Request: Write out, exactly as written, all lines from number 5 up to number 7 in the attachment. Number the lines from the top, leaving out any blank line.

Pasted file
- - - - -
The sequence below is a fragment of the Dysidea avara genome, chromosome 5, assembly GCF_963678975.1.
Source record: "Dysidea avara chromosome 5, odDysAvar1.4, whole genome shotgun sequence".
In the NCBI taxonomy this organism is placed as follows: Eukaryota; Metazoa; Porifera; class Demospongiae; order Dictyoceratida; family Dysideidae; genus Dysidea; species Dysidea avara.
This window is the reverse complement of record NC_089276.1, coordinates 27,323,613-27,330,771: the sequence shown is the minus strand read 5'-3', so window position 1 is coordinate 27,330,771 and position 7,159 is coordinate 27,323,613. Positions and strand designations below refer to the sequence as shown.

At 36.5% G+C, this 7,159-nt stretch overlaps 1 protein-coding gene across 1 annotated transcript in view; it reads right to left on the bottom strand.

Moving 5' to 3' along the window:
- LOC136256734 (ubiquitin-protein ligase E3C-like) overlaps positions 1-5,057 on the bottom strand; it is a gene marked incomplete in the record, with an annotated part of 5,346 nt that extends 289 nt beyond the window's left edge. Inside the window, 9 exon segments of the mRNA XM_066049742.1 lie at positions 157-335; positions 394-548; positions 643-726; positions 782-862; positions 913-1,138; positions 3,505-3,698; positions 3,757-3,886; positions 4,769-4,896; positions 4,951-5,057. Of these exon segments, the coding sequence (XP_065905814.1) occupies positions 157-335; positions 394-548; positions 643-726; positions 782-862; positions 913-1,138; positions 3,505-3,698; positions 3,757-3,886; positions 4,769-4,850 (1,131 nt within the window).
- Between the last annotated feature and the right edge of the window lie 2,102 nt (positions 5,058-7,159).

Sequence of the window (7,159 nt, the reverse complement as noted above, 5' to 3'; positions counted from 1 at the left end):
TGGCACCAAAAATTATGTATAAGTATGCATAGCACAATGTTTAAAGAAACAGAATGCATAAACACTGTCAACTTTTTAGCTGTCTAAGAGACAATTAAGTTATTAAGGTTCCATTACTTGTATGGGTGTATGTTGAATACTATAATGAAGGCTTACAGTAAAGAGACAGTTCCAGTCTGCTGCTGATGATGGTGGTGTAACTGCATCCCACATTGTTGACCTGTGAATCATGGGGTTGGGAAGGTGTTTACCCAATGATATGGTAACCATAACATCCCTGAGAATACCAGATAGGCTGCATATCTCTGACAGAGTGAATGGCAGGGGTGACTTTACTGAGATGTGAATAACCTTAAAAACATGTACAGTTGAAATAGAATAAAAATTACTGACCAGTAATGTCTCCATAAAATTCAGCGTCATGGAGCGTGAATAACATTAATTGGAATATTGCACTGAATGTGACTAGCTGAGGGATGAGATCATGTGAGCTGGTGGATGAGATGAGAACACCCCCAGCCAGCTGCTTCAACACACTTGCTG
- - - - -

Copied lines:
At 36.5% G+C, this 7,159-nt stretch overlaps 1 protein-coding gene across 1 annotated transcript in view; it reads right to left on the bottom strand.

Moving 5' to 3' along the window:
- LOC136256734 (ubiquitin-protein ligase E3C-like) overlaps positions 1-5,057 on the bottom strand; it is a gene marked incomplete in the record, with an annotated part of 5,346 nt that extends 289 nt beyond the window's left edge. Inside the window, 9 exon segments of the mRNA XM_066049742.1 lie at positions 157-335; positions 394-548; positions 643-726; positions 782-862; positions 913-1,138; positions 3,505-3,698; positions 3,757-3,886; positions 4,769-4,896; positions 4,951-5,057. Of these exon segments, the coding sequence (XP_065905814.1) occupies positions 157-335; positions 394-548; positions 643-726; positions 782-862; positions 913-1,138; positions 3,505-3,698; positions 3,757-3,886; positions 4,769-4,850 (1,131 nt within the window).